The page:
Christopher Dipnarine had already established himself as a ground-up financial success story by the time he stopped to render first aid to a dying man in the streets of Baltimore.
It was 2018, and Mike Vause was an unhoused man who had been the victim of a hit-and-run incident. Dipnarine was the only person who helped, as passers-by actively refused to intervene. “No one cared,” reads the 4MyCity website. “’It’s just another homeless person.’ ‘I don’t want to touch him.’ ‘I don’t want to be involved,’ were some of the comments thrown my way,” he wrote in an Instagram post detailing the incident.
Dipnarine stayed with Vause until paramedics arrived, and he visited the hospital the next morning to check on him. Vause had passed away from his injuries. “It doesn’t hurt your ego to show someone you care, we never know what someone is going through in life or what circumstances dictate how they came to there [sic] present state. Show respect for humanity, care, give, support, love, share and most importantly live…because at the end of the day you never know when your time will be up,” wrote Dipnarine in the post.
Vause’s death was a wakeup call for Dipnarine. He decided to leave the business operations world to start 4MyCity, a nonprofit focused on the problems of food waste and food insecurity, which he says are deeply intertwined.
“When systems are broken, I believe in fixing them,” Dipnarine told Baltimore Fishbowl. “Food waste is a broken system. Why separate food waste, hunger, composting?”
The nonprofit “rescues” food that would otherwise be thrown away by their distribution partners, like grocery retailers, and redistributes it to hungry people through their “Food Rescue to Go” program. They encourage the recipients to bring back their food scraps for composting, which 4MyCity will turn into composted soil in 24 hours using aerobic digester machines. The Organic Materials Review Institute-certified soil is free to all city residents.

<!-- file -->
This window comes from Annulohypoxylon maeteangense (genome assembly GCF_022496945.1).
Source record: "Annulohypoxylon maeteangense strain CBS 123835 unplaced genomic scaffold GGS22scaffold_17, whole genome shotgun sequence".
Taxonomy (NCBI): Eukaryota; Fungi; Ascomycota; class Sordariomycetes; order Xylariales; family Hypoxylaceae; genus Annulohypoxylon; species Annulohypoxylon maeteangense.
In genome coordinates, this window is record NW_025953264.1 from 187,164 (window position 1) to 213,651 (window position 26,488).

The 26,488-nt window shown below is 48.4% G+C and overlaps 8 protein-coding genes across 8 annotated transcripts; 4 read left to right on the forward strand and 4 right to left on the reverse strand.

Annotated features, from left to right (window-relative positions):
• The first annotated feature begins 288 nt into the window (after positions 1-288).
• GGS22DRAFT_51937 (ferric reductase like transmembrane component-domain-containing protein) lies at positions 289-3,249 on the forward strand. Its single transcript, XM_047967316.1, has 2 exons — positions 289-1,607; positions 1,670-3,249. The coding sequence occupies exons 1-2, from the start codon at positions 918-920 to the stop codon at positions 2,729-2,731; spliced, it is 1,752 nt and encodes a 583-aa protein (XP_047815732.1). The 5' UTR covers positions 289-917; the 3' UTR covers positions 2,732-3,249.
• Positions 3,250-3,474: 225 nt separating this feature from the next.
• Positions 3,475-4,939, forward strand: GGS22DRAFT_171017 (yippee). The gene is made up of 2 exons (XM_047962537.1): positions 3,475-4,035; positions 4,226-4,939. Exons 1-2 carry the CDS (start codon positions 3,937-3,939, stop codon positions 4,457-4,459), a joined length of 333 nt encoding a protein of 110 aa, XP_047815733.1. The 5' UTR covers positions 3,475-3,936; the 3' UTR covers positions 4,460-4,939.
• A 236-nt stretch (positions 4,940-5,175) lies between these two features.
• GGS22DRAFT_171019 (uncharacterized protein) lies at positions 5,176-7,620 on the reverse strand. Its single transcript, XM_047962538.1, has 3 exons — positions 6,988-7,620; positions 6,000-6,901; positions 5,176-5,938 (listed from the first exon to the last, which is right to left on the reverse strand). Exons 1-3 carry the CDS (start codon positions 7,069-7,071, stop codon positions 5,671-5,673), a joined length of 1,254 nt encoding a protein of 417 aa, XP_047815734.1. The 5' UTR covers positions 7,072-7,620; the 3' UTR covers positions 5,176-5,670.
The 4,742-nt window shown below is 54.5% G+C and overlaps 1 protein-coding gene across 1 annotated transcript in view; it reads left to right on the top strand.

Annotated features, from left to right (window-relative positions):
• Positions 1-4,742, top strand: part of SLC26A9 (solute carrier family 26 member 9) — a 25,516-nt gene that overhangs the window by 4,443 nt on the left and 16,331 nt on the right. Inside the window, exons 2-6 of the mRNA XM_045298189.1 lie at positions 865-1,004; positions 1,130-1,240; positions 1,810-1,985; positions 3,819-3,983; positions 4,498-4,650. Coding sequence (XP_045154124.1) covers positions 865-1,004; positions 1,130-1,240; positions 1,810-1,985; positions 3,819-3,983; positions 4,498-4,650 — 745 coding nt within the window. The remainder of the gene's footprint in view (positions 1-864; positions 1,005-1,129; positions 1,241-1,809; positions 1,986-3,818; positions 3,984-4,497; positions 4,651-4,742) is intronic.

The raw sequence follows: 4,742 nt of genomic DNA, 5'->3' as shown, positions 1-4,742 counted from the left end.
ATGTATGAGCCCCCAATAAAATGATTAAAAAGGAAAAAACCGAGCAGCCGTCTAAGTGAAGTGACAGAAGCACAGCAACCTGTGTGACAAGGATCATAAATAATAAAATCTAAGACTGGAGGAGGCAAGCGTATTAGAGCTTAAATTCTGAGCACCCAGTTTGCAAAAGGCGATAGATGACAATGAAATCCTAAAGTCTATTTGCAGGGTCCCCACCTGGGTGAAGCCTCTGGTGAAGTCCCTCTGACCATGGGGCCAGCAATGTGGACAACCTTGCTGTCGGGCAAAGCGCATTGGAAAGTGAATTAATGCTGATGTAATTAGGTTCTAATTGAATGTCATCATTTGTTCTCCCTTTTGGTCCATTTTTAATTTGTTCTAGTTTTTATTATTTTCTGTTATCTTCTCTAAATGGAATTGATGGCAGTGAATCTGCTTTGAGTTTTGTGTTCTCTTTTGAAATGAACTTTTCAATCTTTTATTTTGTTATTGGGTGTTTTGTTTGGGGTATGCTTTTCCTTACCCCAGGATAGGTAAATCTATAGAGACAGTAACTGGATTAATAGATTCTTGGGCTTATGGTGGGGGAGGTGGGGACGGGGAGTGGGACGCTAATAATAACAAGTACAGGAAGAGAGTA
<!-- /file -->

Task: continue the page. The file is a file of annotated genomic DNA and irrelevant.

Dipnarine said his own childhood experiences encouraged him to find solutions to food insecurity and waste.
“I grew up food insecure,” he said. “I moved from Trinidad to Baltimore. Druid Hill, Park Heights, I made it out of the city, and now I’m choosing to give back into it. I lost the concept of who I was growing up. I wanted to launch an organization focused on helping people. I could relate to food insecurity. I could relate to that message because I’ve been there.”
In addition to vegetables and fruits, 4MyCity has also recently begun accepting meat scraps — one of the items that Baltimore City’s composting program will not take.
Soon, 4MyCity will also begin accepting yard trimmings.
Because of the recent addition of meat to the nonprofit’s accepted food scraps for composting, Dipnarine said they are being careful to test the newly composted soil for pathogens and won’t send that soil back into homes until they have six months of consistent test results showing it is safe for household use. He is optimistic about the results so far and hopes that in January or February data will confirm its safety for redistribution.
They nonprofit is moving into a new, 100% zero-waste facility in West Baltimore in September, which will house all their programs. They will have two machines that will give them the capacity to compost nearly 12,000 pounds of material per day.
4MyCity launched the free composting program in April 2023. Since the launch, they have composted more than 150,000 pounds of residential food waste. “Everyone in the Food Rescue to Go program is being transitioned into the compost program,” Dipnarine said. They come into the warehouse to pick up their food and they drop off their food scraps for composting at the same time.
The program is completely free for Baltimore City residents, and others within a ten-mile radius of their warehouse, so Dipnarine says even some county residents are eligible. The program has its own bags for composting, which they will deliver to program participants for free when they sign up.
Ideally, though, he hopes people will come into the facility to pick up their food and drop off their scraps. He wants participants to meet and talk with the volunteers, to see the operations, and to have a chance to learn about the processes and strengthen community bonds. The program is designed to make composting available to low-income residents. Composted soil also goes to a partner farm with which 4MyCity is connected.
Ever logistically minded, Dipnarine has incorporated a jobs program into 4MyCity as well. If residents have a car, they can work as a driver for the organization, based on the Door Dash model. Residents can earn money by picking up and dropping off bags of food scraps for their neighbors and around the city. They get paid per bag they bring in, so they can earn income as well. There’s also a jobs and mentoring program, which pays participants for their time (per hour) in the program.
Overall, 4MyCity says it has rescued and redistributed more than 205 million pounds of food and diverted more than 240 million pounds of organic waste from landfills. Learn more about their programs on their website or Instagram page.